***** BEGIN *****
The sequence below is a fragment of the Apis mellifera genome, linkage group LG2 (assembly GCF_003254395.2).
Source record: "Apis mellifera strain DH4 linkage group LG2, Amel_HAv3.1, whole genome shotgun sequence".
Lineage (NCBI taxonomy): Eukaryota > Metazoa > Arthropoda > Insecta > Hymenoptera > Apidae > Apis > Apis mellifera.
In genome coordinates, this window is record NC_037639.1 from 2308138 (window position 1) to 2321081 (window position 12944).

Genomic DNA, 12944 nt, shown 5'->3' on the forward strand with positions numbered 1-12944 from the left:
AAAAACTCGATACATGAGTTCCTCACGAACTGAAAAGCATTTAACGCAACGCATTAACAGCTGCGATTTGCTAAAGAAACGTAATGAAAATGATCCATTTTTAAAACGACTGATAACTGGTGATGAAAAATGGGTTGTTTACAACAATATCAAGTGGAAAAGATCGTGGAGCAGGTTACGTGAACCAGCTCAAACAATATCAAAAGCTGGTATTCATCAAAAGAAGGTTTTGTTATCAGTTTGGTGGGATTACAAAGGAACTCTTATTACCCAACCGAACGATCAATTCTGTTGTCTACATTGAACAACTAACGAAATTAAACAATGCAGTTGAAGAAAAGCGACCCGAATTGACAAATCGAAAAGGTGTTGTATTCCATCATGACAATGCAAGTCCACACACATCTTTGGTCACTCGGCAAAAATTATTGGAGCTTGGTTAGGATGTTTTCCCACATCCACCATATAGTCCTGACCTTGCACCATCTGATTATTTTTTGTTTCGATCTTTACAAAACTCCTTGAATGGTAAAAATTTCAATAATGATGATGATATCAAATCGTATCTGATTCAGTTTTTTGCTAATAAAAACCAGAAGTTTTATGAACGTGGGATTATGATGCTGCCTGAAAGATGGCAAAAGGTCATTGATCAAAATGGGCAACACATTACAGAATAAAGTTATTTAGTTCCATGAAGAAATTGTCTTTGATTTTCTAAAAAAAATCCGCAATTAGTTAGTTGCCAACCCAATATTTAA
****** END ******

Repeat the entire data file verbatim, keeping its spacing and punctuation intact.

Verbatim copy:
The sequence below is a fragment of the Apis mellifera genome, linkage group LG2 (assembly GCF_003254395.2).
Source record: "Apis mellifera strain DH4 linkage group LG2, Amel_HAv3.1, whole genome shotgun sequence".
Lineage (NCBI taxonomy): Eukaryota > Metazoa > Arthropoda > Insecta > Hymenoptera > Apidae > Apis > Apis mellifera.
In genome coordinates, this window is record NC_037639.1 from 2308138 (window position 1) to 2321081 (window position 12944).

Genomic DNA, 12944 nt, shown 5'->3' on the forward strand with positions numbered 1-12944 from the left:
AAAAACTCGATACATGAGTTCCTCACGAACTGAAAAGCATTTAACGCAACGCATTAACAGCTGCGATTTGCTAAAGAAACGTAATGAAAATGATCCATTTTTAAAACGACTGATAACTGGTGATGAAAAATGGGTTGTTTACAACAATATCAAGTGGAAAAGATCGTGGAGCAGGTTACGTGAACCAGCTCAAACAATATCAAAAGCTGGTATTCATCAAAAGAAGGTTTTGTTATCAGTTTGGTGGGATTACAAAGGAACTCTTATTACCCAACCGAACGATCAATTCTGTTGTCTACATTGAACAACTAACGAAATTAAACAATGCAGTTGAAGAAAAGCGACCCGAATTGACAAATCGAAAAGGTGTTGTATTCCATCATGACAATGCAAGTCCACACACATCTTTGGTCACTCGGCAAAAATTATTGGAGCTTGGTTAGGATGTTTTCCCACATCCACCATATAGTCCTGACCTTGCACCATCTGATTATTTTTTGTTTCGATCTTTACAAAACTCCTTGAATGGTAAAAATTTCAATAATGATGATGATATCAAATCGTATCTGATTCAGTTTTTTGCTAATAAAAACCAGAAGTTTTATGAACGTGGGATTATGATGCTGCCTGAAAGATGGCAAAAGGTCATTGATCAAAATGGGCAACACATTACAGAATAAAGTTATTTAGTTCCATGAAGAAATTGTCTTTGATTTTCTAAAAAAAATCCGCAATTAGTTAGTTGCCAACCCAATATTTAA